Intermediate image

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The intermediate image is in light microscopy, the magnified image of the of the object lens is generated. Typical light microscopes today are referred to as compound microscopes because the magnification takes place in two stages. The inverted intermediate image generated by the objective is enlarged one more time by the eyepiece . The intermediate image is a real image, i.e. an image that could also be captured by a screen. Its size corresponds directly to the scale number of the objective, which means that when using a 20x objective, every structure in the intermediate image is exactly 20 times larger than in reality. In this example, a further magnification with a 10x eyepiece results in a total magnification of 200 times.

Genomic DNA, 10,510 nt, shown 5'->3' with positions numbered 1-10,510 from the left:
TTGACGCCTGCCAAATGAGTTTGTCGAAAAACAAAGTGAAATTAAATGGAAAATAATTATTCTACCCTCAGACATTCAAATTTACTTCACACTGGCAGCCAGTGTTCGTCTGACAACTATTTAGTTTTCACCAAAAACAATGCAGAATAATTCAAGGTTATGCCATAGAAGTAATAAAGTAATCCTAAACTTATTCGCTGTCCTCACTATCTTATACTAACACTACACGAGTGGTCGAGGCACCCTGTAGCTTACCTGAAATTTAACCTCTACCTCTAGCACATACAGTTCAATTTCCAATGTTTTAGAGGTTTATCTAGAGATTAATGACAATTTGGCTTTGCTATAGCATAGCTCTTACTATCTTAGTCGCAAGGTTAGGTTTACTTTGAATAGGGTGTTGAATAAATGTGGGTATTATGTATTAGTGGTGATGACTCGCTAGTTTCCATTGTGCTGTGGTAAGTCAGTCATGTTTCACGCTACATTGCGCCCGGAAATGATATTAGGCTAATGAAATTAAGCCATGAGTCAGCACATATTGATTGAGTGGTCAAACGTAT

The intermediate image is located in the front focal plane of the eyepiece so that the viewer sees the microscopic image as lying at infinity. In order to reproduce the intermediate image of differently magnifying lenses in the same plane, the lenses are built into frames of different lengths depending on the focal length .

Individual evidence

  1. a b Dieter Gerlach: The light microscope. An introduction to function, handling and special procedures for physicians and biologists . Georg Thieme Verlag, Stuttgart 1976, ISBN 3-13-530301-2 , p. 20th f .